Overall, Macquarie's earnings have grown by 19.5 per cent a year for the past decade. In 2004-05, net profit soared 67 per cent to A$823m (£347m). Its shares are worth nine times more now than in 1996, when they were first listed. They have more than doubled over the past two years. Its advance outside Oz has been even more prodigious. Net profits from international operations surged 83 per cent last year.

The model for Macquisitions was a product of national circumstance. Australian pension laws requiring employers to set aside a proportion of workers' pay for retirement has generated an immense £330bn pool of cash looking to be invested and deepening by as much as £45bn every year.

Macquarie's interest in infrastructure stemmed from advising the Australian government on how to finance Sydney's M2 motorway in the mid-1990s. It came up with the idea of floating a special-purpose company as the country's first listed toll motorway. Investors did well, and Macquarie - named after the Scots-born Lachlan Macquarie, a 17th century colonial administrator - went on to establish its infrastructure group, followed by its airport and communications fund.

Today, it has about £13bn in so-called "specialised infrastructure funds", which contribute generously to the group profits and are themselves often listed.

Macquarie's name is everywhere. Over here, it owns the M6 toll road and holds chunky stakes in Wightlink, the Isle of Wight ferry operator; Bristol and Birmingham airports; South East Water; Wales & West Utilities and Arqiva, the new name for NTL's broadcast and transmission masts.

Its most recent British acquisitions include Inmedia Communications, a satellite services company, and BBC Broadcast, the corporation's technology arm. Its 400 UK workers are housed at the top of CityPoint, one of the most prominent buildings in the City.

Imitation, it is said, is the sincerest form of flattery and many of the biggest names on Wall Street are looking to rehash the MacBank model.

Goldman Sachs is raising a $3bn fund to invest in infrastructure deals, while Credit Suisse First Boston, Morgan Stanley, Merrill Lynch and UBS are all exploring ways to turn tarmac into gold, by both advising on and investing in public infrastructure deals.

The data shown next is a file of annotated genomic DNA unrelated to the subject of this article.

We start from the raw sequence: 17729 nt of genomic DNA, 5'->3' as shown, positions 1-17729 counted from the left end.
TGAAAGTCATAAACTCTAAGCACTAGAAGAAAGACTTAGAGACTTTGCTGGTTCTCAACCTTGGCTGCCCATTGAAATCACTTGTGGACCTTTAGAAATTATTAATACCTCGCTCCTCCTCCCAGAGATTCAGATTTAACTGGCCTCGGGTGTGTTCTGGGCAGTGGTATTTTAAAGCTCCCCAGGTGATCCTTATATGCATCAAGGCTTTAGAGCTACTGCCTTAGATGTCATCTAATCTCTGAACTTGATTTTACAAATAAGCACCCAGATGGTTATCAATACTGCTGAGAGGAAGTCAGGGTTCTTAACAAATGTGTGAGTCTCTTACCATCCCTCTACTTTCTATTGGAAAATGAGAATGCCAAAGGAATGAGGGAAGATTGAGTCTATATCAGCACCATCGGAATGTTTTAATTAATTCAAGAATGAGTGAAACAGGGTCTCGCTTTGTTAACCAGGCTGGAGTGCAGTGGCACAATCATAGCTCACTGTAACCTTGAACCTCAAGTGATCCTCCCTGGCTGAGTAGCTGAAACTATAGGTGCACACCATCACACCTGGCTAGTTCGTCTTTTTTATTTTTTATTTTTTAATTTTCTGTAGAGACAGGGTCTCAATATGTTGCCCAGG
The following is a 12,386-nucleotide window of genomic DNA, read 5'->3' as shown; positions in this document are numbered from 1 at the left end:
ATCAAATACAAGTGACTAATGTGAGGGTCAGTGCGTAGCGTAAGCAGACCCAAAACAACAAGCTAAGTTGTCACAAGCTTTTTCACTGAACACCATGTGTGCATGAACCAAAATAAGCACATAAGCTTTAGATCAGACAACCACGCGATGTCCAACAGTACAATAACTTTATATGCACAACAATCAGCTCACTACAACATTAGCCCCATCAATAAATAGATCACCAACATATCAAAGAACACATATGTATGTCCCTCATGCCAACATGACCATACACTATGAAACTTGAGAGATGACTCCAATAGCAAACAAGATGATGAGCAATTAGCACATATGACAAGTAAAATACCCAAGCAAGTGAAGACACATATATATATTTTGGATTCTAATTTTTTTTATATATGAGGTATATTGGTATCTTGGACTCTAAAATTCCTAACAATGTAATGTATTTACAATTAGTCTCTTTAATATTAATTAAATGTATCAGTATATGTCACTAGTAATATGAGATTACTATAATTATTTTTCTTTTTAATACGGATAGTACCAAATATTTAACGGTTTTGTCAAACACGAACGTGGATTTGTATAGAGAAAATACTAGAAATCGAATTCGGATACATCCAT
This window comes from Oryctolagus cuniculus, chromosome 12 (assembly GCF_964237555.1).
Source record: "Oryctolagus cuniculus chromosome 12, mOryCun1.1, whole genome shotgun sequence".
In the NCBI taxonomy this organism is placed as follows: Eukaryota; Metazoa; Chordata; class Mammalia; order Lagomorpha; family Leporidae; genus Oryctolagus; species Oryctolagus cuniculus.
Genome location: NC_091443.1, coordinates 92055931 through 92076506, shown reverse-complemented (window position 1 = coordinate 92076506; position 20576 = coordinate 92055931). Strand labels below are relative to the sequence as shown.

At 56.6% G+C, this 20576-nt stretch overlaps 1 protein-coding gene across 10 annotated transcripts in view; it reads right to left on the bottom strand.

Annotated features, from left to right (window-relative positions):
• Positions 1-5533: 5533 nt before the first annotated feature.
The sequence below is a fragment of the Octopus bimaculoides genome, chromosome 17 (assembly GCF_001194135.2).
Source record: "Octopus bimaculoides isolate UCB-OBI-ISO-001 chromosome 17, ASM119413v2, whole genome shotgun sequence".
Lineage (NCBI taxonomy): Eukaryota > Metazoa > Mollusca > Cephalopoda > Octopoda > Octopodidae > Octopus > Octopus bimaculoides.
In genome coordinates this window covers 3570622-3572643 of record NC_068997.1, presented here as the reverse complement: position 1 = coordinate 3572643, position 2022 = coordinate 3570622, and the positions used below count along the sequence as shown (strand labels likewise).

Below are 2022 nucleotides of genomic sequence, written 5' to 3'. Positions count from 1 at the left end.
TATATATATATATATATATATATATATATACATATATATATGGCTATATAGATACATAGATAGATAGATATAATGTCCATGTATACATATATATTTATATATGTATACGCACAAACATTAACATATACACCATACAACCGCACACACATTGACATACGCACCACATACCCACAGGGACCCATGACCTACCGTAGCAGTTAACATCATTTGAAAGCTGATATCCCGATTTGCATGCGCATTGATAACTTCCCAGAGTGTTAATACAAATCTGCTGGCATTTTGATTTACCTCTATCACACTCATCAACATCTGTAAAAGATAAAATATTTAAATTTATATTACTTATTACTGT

The potential for fees is enormous. Bankers sweep up advisory fees on the sale of the assets. Once poured into funds, MacBank carves out up to 1.5 per of the value of the assets in management fees. Incentive fees can deliver as much as 20 per cent on profits above a certain threshold.

"It's highly entrepreneurial," Mr Maughan said. "In some projects, you find one area of the bank bidding against another. But they like that because it promotes a culture of winners."

And those "winners" take big prizes. Top people at the "millionaire's factory", as Macquarie is known back home, enjoy stellar rewards. Allan Moss, its chief executive, is Australia's highest-paid businessman. He pocketed A$18m last year, his share of an A$90m payout to the seven-strong management team.

Despite recently becoming Australia's biggest investment bank, Macquarie was born only in 1985. The bank has become embroiled in several controversies over its business practices as it seeks to reassure the LSE customers that it would be a sensitive owner. Sydney airport came under fresh attack this week from airline users and consumer groups for "monopolistic practices", this time centring on baggage handling.